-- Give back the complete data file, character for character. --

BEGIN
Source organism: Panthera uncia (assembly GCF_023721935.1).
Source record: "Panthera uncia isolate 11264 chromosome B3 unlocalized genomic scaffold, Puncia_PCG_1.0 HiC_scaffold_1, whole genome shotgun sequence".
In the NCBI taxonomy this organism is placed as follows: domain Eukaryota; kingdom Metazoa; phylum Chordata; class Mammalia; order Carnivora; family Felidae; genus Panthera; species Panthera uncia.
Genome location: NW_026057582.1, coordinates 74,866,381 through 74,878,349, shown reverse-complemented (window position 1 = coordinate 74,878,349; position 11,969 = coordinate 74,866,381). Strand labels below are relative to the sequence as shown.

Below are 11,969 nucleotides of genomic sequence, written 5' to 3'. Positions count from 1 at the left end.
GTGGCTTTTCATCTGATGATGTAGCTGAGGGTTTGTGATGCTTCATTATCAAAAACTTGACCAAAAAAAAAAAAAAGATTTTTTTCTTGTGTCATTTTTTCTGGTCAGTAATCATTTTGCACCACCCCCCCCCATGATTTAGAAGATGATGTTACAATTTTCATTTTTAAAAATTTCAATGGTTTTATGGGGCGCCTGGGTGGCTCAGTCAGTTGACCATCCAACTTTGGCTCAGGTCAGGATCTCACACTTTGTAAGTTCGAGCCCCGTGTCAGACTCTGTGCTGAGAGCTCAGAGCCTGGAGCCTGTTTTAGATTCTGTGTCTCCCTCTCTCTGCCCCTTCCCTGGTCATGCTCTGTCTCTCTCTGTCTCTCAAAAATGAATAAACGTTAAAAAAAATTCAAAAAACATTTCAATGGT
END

Source organism: Panthera uncia (assembly GCF_023721935.1).
Source record: "Panthera uncia isolate 11264 chromosome B3 unlocalized genomic scaffold, Puncia_PCG_1.0 HiC_scaffold_1, whole genome shotgun sequence".
In the NCBI taxonomy this organism is placed as follows: domain Eukaryota; kingdom Metazoa; phylum Chordata; class Mammalia; order Carnivora; family Felidae; genus Panthera; species Panthera uncia.
Genome location: NW_026057582.1, coordinates 74,866,381 through 74,878,349, shown reverse-complemented (window position 1 = coordinate 74,878,349; position 11,969 = coordinate 74,866,381). Strand labels below are relative to the sequence as shown.

Below are 11,969 nucleotides of genomic sequence, written 5' to 3'. Positions count from 1 at the left end.
GTGGCTTTTCATCTGATGATGTAGCTGAGGGTTTGTGATGCTTCATTATCAAAAACTTGACCAAAAAAAAAAAAAAGATTTTTTTCTTGTGTCATTTTTTCTGGTCAGTAATCATTTTGCACCACCCCCCCCCATGATTTAGAAGATGATGTTACAATTTTCATTTTTAAAAATTTCAATGGTTTTATGGGGCGCCTGGGTGGCTCAGTCAGTTGACCATCCAACTTTGGCTCAGGTCAGGATCTCACACTTTGTAAGTTCGAGCCCCGTGTCAGACTCTGTGCTGAGAGCTCAGAGCCTGGAGCCTGTTTTAGATTCTGTGTCTCCCTCTCTCTGCCCCTTCCCTGGTCATGCTCTGTCTCTCTCTGTCTCTCAAAAATGAATAAACGTTAAAAAAAATTCAAAAAACATTTCAATGGT